Among those Union policies, procedures and practices that plaintiff suffered from were: 1) Failure to hire more women organizers to be organizing support for plaintiff; 2) Failure to utilize women, including plaintiff, in the same manner that male [Grand Lodge Representatives] were utilized; 3) Presentation of plaintiff to target female workers as a "model" Union staff member, knowing that plaintiff was a token; and 4) Failure to provide plaintiff with other women assistants, thereby isolating plaintiff in her onsite organizing job.
The Union, by failing to hire, promote and utilize women within the staff, and by engaging in the practices and procedures set out in [the above paragraph], injured plaintiff by placing her under far more stress than male [Grand Lodge Representatives], by giving her less employment opportunity, unequal pay, and by crediting her with unequal time for retirement, sick leave, and vacation purposes. Plaintiff has been passed over for promotion and has seen male [Grand Lodge Representatives] with less seniority and experience promoted or given pay increases instead.
To remedy her injury, plaintiff asks that she be appointed to the next available administrative assistant's (AA) position and that her name be placed upon the next slate of candidates for election to a general vice-presidency; an immediate upgrade to the beginning salary of an administrative assistant; interest upon the backpay she would have received if she had been promoted; the immediate Union hire of ten women staff members to be [Grand Lodge Representatives]; and correction of her vacation, sick leave and retirement credits to reflect her years of service to the Union....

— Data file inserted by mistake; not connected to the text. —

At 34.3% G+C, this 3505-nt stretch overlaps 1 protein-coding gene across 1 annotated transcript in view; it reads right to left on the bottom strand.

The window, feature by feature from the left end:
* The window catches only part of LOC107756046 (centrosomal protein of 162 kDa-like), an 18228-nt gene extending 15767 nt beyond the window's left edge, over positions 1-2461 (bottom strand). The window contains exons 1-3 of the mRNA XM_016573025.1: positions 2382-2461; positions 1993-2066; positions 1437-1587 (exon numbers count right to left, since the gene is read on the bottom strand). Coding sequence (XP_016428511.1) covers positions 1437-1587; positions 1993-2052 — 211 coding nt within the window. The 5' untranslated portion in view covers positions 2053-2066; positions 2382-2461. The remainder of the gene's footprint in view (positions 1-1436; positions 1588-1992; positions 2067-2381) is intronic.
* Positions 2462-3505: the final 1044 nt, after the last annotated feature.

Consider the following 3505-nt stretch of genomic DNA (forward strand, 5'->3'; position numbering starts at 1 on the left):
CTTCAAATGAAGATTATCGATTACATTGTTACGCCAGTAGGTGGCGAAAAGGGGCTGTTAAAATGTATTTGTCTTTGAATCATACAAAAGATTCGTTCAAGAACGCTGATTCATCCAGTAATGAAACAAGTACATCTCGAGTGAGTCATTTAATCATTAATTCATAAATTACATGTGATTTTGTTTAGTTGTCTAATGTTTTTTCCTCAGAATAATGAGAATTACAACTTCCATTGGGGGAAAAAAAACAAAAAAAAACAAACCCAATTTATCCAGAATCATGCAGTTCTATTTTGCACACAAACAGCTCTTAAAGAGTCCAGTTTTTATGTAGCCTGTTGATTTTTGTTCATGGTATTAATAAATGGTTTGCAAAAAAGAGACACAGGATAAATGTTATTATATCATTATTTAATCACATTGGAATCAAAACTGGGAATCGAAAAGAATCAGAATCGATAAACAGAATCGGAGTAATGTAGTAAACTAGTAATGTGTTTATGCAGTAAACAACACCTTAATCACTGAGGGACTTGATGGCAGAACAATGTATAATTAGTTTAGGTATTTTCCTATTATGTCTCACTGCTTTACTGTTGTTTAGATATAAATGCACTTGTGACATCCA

Id. at paras. 5-9.

In support of her disparate treatment claim, Harrison adds the following allegations:

*1515 From September 1991 until March 1992, plaintiff tried to organize the workers at Precision Castparts Corporation in Portland, Oregon, and was subjected by the Union to an intentionally hostile working environment.
Among other things, most of those Union men who were assigned to help in the organizing campaign, consistently used sexual references, sexual innuendo and generally obscene language and engaged in other unprofessional conduct, all of which had the effect of undermining plaintiff's authority both within the Union and outside to the target audience. Defendant Johnston, who should have prevented such conduct, made no effort to stop it, and, in fact, participated in it. The obscene language and lewd gestures and remarks had the effect of degrading plaintiff personally and was a constant source of embarrassment to her while working with the Precision Castparts Corporation women workers, many of whom were on the organizing committee.
Plaintiff also experienced an intentional difference in treatment from male organizers, based upon her sex, by being, among other things, denied her own organizing office and the usual organizing assistance provided to male [Grand Lodge Representatives] during a major organizing effort by the Union during the Precision Castparts campaign.
After asking defendant Kourpias, the Union president, about the enforcement mechanism for the Union's anti-sexual harrassment policy, plaintiff was, in March 1992, abruptly removed from her organizing position in the Precision Castparts Corporation campaign. She was transferred to Stillwater, Oklahoma where she received no files and no instructions for ongoing organizing.
At the time of her transfer, plaintiff was ordered by Defendant Downing to have no further contact with any of the Precision Castparts organizing committee. When plaintiff complained to defendant Kourpias about this treatment, defendant Downing suspended plaintiff for five days, without pay.

Id. at paras. 11-15.